The way our bodies process food and water affects how much energy we can produce and how well all of our organ systems work, which in turn nourishes our body, mind, and soul.

Chinese medicine views nourishment as reliant on two qualities: the capacity for receiving and the capacity for transformation. Food can only nourish a mind and body that are receptive to its nourishment. Consuming the “ideal” diet does not ensure optimal nourishment. A weak digestive system may mean that good quality food is poorly absorbed.

In Chinese medicine, the Spleen is considered the primary organ of digestion. Within our bodies, the process of digestion transforms food into a form that may be used and transported to the appropriate location. “Transformation and transportation” is the term for this essential Spleen function. Our ability to be nourished by food is determined by the strength of our Spleen.

We typically feel a feeling of heaviness when the Spleen is weak. We can feel generally exhausted, our limbs seem weak and heavy, and we become congested easily. After eating, there can be a propensity to bloat, issues with food digestion, and fatigue. There is usually low or irregular appetite and loose stools.

Here are some general tips for eating healthily to support the spleen.

Relaxation: The Chinese believe, it’s best to avoid combining work and food. The optimal state for our digestion is when we are enjoying the food and not getting distracted by outside factors. Make mealtime a relaxed occasion with yourself or with others, avoid watching tv or on your computer and mobile or eating on the run.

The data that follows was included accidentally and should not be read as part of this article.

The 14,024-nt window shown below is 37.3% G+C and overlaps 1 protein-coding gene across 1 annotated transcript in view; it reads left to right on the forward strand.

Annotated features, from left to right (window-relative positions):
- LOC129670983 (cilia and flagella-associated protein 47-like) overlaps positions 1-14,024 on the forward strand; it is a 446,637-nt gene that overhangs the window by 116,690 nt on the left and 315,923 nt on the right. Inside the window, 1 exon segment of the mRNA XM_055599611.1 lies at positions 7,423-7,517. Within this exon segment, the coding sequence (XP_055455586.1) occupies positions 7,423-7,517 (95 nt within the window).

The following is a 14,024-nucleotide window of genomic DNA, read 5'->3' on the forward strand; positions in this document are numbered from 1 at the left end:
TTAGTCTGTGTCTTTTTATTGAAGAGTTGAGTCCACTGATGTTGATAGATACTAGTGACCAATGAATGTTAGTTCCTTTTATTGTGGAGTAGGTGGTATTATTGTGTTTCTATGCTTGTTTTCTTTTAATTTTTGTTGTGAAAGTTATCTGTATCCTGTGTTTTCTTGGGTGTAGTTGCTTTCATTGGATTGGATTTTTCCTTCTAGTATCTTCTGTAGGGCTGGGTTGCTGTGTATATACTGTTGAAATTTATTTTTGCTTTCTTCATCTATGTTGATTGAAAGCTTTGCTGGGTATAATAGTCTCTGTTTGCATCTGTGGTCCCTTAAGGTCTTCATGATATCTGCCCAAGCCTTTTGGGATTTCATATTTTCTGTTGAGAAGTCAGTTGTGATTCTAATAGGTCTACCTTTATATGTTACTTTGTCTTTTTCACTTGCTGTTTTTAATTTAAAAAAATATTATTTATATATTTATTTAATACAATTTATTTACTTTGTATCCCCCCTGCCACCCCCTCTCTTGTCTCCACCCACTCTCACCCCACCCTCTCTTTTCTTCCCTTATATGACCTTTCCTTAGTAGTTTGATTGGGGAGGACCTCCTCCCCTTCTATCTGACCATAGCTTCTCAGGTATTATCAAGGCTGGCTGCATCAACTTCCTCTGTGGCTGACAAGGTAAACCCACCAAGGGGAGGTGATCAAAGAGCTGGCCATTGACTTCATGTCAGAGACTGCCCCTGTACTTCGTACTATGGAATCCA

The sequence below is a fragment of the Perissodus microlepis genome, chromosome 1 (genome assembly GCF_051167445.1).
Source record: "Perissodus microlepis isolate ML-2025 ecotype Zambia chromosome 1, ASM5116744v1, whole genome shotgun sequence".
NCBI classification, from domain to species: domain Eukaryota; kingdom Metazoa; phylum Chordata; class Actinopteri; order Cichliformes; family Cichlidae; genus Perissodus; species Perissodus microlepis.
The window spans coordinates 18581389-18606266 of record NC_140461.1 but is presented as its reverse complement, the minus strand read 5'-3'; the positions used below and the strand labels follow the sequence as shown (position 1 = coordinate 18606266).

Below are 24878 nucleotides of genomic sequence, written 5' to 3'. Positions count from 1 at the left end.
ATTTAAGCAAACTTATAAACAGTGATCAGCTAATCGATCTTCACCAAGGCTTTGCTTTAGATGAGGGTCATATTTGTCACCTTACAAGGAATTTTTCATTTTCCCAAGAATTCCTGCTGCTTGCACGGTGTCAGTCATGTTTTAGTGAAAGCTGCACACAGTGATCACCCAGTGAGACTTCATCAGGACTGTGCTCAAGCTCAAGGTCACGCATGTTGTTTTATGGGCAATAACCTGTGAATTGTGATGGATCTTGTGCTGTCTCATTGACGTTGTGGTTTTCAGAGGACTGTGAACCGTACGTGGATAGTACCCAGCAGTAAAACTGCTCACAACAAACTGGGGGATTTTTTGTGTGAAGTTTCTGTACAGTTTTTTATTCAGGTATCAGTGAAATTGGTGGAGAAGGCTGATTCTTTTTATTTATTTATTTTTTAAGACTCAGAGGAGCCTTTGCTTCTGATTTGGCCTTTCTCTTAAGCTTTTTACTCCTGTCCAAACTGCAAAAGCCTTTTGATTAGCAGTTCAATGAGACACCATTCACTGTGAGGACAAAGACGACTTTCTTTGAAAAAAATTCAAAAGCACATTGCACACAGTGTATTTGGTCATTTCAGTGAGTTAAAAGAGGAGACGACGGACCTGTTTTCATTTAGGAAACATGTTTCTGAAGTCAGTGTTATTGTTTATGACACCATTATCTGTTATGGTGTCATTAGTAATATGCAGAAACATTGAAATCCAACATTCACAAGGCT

Chew thoroughly:  It’s been said that ‘the stomach has no teeth’. Efficient chewing reduces the workload of our digestive system. In turn preserving our energy.

– Avoid chilling the Spleen: Eating an excessive amount of raw or cold food will weaken the Spleen. Warmth is necessary for the digestive process. In Chinese medicine, this is referred to as digestive fire.

-Select foods with strong life force: such as those that are organic and locally farmed.

-The Spleen likes to stretch, it releases soft tissue constrictions and improves tone and relaxation in our organs and limbs.

-A massage will also be beneficial since it will help our muscles release built-up toxins and encourage us to soften on the inside.

Simply modifying how, when and where we eat may improve our digestion significantly. A practitioner can help when our system requires further support with Chinese herbal Medicine and Acupuncture. Strengthening the Spleen will enhance digestive function and have a significant impact on general health and wellness.

Leggett, D. (2014). ‘ Helping Ourselves: A Guide to Traditional Chinese Food Energetics’. Meridian Press.
Leggett, D. (2014). ‘Recipes for Self Healing’. Meridian Press.